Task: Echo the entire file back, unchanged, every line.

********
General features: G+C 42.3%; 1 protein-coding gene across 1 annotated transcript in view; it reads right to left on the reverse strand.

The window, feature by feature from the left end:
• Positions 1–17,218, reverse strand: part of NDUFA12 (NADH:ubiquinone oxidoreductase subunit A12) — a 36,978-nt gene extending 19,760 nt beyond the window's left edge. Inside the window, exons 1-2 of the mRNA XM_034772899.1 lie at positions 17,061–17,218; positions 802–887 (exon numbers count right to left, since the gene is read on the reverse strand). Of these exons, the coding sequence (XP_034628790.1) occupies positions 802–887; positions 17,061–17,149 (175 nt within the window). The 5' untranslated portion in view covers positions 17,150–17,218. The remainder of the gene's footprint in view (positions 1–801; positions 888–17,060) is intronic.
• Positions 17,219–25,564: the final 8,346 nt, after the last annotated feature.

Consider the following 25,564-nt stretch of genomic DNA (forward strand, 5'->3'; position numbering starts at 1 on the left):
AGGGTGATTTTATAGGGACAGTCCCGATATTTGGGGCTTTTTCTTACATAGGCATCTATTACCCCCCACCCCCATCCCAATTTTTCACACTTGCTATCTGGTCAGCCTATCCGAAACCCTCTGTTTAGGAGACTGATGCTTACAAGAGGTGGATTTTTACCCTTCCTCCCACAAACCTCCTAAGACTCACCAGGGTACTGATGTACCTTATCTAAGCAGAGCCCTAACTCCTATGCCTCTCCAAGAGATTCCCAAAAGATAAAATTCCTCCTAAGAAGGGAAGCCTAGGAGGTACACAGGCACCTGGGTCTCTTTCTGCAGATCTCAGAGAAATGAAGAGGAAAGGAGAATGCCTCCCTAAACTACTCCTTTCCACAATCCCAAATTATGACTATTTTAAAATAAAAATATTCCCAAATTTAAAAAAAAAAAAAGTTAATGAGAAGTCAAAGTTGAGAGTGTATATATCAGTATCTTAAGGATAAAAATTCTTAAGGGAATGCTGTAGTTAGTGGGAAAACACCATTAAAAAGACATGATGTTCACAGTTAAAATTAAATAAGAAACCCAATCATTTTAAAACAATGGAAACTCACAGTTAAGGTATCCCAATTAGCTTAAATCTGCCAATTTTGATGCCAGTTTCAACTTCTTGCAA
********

General features: G+C 42.3%; 1 protein-coding gene across 1 annotated transcript in view; it reads right to left on the reverse strand.

The window, feature by feature from the left end:
• Positions 1–17,218, reverse strand: part of NDUFA12 (NADH:ubiquinone oxidoreductase subunit A12) — a 36,978-nt gene extending 19,760 nt beyond the window's left edge. Inside the window, exons 1-2 of the mRNA XM_034772899.1 lie at positions 17,061–17,218; positions 802–887 (exon numbers count right to left, since the gene is read on the reverse strand). Of these exons, the coding sequence (XP_034628790.1) occupies positions 802–887; positions 17,061–17,149 (175 nt within the window). The 5' untranslated portion in view covers positions 17,150–17,218. The remainder of the gene's footprint in view (positions 1–801; positions 888–17,060) is intronic.
• Positions 17,219–25,564: the final 8,346 nt, after the last annotated feature.

Consider the following 25,564-nt stretch of genomic DNA (forward strand, 5'->3'; position numbering starts at 1 on the left):
AGGGTGATTTTATAGGGACAGTCCCGATATTTGGGGCTTTTTCTTACATAGGCATCTATTACCCCCCACCCCCATCCCAATTTTTCACACTTGCTATCTGGTCAGCCTATCCGAAACCCTCTGTTTAGGAGACTGATGCTTACAAGAGGTGGATTTTTACCCTTCCTCCCACAAACCTCCTAAGACTCACCAGGGTACTGATGTACCTTATCTAAGCAGAGCCCTAACTCCTATGCCTCTCCAAGAGATTCCCAAAAGATAAAATTCCTCCTAAGAAGGGAAGCCTAGGAGGTACACAGGCACCTGGGTCTCTTTCTGCAGATCTCAGAGAAATGAAGAGGAAAGGAGAATGCCTCCCTAAACTACTCCTTTCCACAATCCCAAATTATGACTATTTTAAAATAAAAATATTCCCAAATTTAAAAAAAAAAAAAGTTAATGAGAAGTCAAAGTTGAGAGTGTATATATCAGTATCTTAAGGATAAAAATTCTTAAGGGAATGCTGTAGTTAGTGGGAAAACACCATTAAAAAGACATGATGTTCACAGTTAAAATTAAATAAGAAACCCAATCATTTTAAAACAATGGAAACTCACAGTTAAGGTATCCCAATTAGCTTAAATCTGCCAATTTTGATGCCAGTTTCAACTTCTTGCAA